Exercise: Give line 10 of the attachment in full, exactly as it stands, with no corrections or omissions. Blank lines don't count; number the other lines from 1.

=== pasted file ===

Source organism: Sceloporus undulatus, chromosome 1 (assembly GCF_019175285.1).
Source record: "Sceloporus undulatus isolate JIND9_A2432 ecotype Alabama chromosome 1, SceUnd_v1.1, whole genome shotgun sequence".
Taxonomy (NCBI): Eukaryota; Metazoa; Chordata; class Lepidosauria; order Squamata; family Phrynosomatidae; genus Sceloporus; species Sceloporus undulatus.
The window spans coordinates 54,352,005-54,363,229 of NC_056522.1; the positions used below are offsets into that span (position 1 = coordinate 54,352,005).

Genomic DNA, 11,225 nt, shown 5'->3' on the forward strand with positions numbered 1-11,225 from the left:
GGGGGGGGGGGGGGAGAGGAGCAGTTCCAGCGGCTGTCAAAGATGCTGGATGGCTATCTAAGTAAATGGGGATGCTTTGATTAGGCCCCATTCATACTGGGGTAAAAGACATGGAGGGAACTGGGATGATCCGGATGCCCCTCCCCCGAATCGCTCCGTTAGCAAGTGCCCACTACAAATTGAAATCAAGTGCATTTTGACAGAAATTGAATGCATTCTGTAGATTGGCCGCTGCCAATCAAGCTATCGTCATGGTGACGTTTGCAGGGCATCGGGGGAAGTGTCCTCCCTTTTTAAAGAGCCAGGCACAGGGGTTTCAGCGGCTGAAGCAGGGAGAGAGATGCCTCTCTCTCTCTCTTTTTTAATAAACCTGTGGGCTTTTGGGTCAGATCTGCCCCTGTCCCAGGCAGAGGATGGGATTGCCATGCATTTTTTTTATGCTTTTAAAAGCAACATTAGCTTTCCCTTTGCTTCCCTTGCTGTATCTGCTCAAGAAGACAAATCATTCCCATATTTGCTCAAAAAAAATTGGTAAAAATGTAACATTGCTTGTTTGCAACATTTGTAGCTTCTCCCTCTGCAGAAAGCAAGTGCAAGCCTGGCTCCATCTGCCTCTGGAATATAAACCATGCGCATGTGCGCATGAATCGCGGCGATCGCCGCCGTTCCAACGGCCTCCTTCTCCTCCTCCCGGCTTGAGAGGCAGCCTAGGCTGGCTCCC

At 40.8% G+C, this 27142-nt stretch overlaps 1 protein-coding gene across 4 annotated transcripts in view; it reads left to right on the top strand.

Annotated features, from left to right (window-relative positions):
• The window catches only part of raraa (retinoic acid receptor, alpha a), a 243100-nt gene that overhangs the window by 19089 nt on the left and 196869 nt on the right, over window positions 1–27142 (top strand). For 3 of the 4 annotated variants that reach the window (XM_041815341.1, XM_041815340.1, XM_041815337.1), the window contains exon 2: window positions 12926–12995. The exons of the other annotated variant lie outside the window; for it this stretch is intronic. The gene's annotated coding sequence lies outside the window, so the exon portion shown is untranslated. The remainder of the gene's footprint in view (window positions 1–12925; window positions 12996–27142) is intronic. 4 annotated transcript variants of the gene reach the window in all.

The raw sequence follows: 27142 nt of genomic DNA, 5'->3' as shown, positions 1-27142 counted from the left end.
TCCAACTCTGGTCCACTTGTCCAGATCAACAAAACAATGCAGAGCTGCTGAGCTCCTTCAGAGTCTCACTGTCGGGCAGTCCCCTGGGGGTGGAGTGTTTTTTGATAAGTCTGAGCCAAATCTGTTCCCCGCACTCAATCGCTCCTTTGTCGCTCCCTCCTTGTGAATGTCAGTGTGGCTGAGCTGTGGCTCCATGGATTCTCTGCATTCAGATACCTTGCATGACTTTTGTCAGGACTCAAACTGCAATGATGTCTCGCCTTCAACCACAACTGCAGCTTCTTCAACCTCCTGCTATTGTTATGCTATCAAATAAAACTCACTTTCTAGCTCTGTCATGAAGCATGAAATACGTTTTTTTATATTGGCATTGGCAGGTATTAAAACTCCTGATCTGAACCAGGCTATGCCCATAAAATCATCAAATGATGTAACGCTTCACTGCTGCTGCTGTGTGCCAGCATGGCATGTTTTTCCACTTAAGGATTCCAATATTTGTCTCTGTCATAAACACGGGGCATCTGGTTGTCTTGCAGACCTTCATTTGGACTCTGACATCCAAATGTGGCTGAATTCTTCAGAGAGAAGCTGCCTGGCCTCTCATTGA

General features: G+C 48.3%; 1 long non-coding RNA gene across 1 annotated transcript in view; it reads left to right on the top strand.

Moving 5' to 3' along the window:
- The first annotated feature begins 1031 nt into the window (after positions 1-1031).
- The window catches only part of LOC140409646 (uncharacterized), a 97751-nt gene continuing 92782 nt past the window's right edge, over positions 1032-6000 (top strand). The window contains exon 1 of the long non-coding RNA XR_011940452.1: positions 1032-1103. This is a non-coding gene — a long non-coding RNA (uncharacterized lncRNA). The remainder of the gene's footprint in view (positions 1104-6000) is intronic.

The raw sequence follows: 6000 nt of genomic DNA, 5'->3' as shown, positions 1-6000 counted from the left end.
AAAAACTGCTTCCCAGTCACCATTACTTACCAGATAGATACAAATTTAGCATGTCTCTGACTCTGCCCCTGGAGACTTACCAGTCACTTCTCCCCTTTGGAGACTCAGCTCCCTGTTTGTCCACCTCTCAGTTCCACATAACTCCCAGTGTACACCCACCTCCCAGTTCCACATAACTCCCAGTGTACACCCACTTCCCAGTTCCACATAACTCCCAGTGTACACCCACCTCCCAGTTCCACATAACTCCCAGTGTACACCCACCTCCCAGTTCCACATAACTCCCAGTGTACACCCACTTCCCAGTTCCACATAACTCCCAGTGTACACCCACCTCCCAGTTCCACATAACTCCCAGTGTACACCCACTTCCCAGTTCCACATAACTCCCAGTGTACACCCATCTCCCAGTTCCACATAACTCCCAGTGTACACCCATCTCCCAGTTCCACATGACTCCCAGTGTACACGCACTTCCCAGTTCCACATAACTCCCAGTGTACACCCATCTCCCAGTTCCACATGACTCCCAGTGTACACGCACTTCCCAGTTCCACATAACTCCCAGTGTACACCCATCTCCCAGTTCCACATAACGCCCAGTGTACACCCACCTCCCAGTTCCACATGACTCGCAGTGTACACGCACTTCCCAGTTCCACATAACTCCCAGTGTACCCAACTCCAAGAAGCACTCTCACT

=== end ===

The raw sequence follows: 27142 nt of genomic DNA, 5'->3' as shown, positions 1-27142 counted from the left end.